Today was another day of working conflict and abuse cases, and maybe I’m overly sensitive to this, but there does seem to be an uptick in hate speech in this country.
As Jewish cemeteries are being desecrated and bomb threats are expressed against Muslim and Jewish centers of worship, the silence from the White House is deafening.
And when our leaders are quiet, they essentially condone the hate, so people are saying things now that they may have thought in the past, yet now they seem emboldened and say it out loud… and share it with all their neighbors. After all, the President has their back.
Like the people who report a car break in and immediately blame a certain population group, even no one was seen or caught in the act. Or the man who wants a crime free hood and then adds ALL WHITE in caps. Or the woman who told her neighbors all Muslims and Mexicans should be herded together in California with a wall around it.
Interestingly, many of these noises come from people in states where there seems to be a lower number of Mexicans and Muslims than say the Bay Area or LA where I haven’t seen the same number of incidents of hate speech yet (in my work that is). To me, this is a manifestation how fear based this all is (irrational fear of the unknown, really), and much of that fear is rooted in fraudulent facts.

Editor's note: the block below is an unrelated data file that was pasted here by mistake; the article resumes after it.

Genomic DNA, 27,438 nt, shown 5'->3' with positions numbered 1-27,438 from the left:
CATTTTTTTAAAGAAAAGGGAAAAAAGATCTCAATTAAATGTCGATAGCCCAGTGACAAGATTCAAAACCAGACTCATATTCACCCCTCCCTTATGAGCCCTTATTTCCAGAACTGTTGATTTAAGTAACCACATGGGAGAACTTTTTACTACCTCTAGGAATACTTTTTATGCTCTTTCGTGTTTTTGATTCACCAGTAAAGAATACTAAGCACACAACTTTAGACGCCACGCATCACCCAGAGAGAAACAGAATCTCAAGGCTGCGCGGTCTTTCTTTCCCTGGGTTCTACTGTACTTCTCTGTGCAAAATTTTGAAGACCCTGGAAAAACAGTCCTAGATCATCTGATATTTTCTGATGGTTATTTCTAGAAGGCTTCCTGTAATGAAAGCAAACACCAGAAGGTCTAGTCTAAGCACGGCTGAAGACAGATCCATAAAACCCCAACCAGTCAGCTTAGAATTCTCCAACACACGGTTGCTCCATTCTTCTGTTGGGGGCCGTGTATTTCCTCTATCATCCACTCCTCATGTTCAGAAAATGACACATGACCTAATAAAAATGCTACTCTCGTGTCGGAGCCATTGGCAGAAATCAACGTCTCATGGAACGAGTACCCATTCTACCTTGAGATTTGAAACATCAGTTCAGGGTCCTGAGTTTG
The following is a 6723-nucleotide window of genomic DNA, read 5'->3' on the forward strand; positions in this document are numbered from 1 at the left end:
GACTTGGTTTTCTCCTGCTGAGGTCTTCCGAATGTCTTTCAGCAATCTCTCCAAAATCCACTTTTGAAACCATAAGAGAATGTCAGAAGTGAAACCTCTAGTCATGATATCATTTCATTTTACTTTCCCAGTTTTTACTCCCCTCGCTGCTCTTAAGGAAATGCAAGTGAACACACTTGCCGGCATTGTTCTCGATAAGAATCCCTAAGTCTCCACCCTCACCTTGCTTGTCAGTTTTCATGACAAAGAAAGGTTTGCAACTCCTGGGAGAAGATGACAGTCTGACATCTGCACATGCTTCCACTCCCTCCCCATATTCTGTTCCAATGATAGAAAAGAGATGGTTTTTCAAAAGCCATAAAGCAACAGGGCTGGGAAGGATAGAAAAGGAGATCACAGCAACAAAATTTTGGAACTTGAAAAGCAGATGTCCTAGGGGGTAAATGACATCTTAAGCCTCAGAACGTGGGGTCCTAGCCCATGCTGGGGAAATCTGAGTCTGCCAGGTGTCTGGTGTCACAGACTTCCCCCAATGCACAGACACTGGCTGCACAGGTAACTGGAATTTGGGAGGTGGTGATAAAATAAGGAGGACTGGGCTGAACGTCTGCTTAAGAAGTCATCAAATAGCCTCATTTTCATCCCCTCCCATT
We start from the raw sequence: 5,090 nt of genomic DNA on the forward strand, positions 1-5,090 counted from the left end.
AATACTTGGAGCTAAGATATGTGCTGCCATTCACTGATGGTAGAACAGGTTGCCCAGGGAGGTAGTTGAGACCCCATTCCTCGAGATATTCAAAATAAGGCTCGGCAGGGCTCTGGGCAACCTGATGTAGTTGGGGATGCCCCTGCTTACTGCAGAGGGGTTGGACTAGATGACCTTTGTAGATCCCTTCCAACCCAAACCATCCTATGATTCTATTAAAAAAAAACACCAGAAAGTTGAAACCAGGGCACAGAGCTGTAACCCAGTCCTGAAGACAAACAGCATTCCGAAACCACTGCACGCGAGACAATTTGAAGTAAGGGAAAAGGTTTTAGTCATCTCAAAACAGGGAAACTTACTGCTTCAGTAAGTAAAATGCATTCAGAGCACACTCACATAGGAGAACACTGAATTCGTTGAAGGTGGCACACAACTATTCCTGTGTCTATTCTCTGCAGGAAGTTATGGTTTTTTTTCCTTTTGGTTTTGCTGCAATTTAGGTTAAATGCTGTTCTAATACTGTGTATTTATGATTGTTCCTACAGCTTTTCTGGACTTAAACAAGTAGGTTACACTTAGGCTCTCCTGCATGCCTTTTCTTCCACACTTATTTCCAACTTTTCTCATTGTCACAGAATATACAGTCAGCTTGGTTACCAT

Enough. Did you see the Oscars?
Last year, the Oscars were mega boring– this year, the event was true entertainment. After weeks of Trump tweeting how great he is, I was struck by some of the speeches. I’m hungering for humility where people don’t go on an ego trip but where they say, I’ve made it to this point because of the family, friends, teachers, mentors and colleagues who supported me. This is not about me or about fame, some of the winners seemed to be saying, but this is about doing a job well. We can all learn from this.
There was glitz and glamor, as is so typical of these events but there was a strong undertone of grace, too– America’s grace that’s gone missing in action the moment the Obamas vacated the White House.
Thus I was immensely touched by the producer of LaLa Land who stormed to the microphone to correct the mistake of the Academy, handing the award over to the cast of Moonlight. A class act.
The real world, our world can learn a lot from tinseltown when they put on a display like that. Last night, they set the tone of what our discourse ought to be — it was one night only and ephemeral at that, but I’ll give it a special place in my heart to draw inspiration from, going forward.